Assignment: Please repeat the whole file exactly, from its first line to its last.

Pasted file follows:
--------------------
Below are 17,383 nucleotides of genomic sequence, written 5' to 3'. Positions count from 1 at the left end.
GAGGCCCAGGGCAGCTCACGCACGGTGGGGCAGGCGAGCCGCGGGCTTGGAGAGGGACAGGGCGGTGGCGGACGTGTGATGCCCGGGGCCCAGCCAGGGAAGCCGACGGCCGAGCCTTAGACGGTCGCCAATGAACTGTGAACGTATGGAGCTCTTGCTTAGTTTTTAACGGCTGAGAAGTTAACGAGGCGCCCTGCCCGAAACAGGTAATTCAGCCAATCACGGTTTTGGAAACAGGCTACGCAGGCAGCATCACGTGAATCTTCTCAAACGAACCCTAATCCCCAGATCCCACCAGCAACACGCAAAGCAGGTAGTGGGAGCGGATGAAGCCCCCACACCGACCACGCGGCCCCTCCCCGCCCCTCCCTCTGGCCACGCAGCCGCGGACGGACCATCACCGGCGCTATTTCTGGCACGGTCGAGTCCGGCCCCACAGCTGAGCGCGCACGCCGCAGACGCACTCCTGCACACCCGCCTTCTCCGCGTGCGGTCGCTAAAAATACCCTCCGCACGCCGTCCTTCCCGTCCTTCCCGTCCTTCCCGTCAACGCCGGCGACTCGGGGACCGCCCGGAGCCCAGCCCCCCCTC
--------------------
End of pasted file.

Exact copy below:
Below are 17,383 nucleotides of genomic sequence, written 5' to 3'. Positions count from 1 at the left end.
GAGGCCCAGGGCAGCTCACGCACGGTGGGGCAGGCGAGCCGCGGGCTTGGAGAGGGACAGGGCGGTGGCGGACGTGTGATGCCCGGGGCCCAGCCAGGGAAGCCGACGGCCGAGCCTTAGACGGTCGCCAATGAACTGTGAACGTATGGAGCTCTTGCTTAGTTTTTAACGGCTGAGAAGTTAACGAGGCGCCCTGCCCGAAACAGGTAATTCAGCCAATCACGGTTTTGGAAACAGGCTACGCAGGCAGCATCACGTGAATCTTCTCAAACGAACCCTAATCCCCAGATCCCACCAGCAACACGCAAAGCAGGTAGTGGGAGCGGATGAAGCCCCCACACCGACCACGCGGCCCCTCCCCGCCCCTCCCTCTGGCCACGCAGCCGCGGACGGACCATCACCGGCGCTATTTCTGGCACGGTCGAGTCCGGCCCCACAGCTGAGCGCGCACGCCGCAGACGCACTCCTGCACACCCGCCTTCTCCGCGTGCGGTCGCTAAAAATACCCTCCGCACGCCGTCCTTCCCGTCCTTCCCGTCCTTCCCGTCAACGCCGGCGACTCGGGGACCGCCCGGAGCCCAGCCCCCCCTC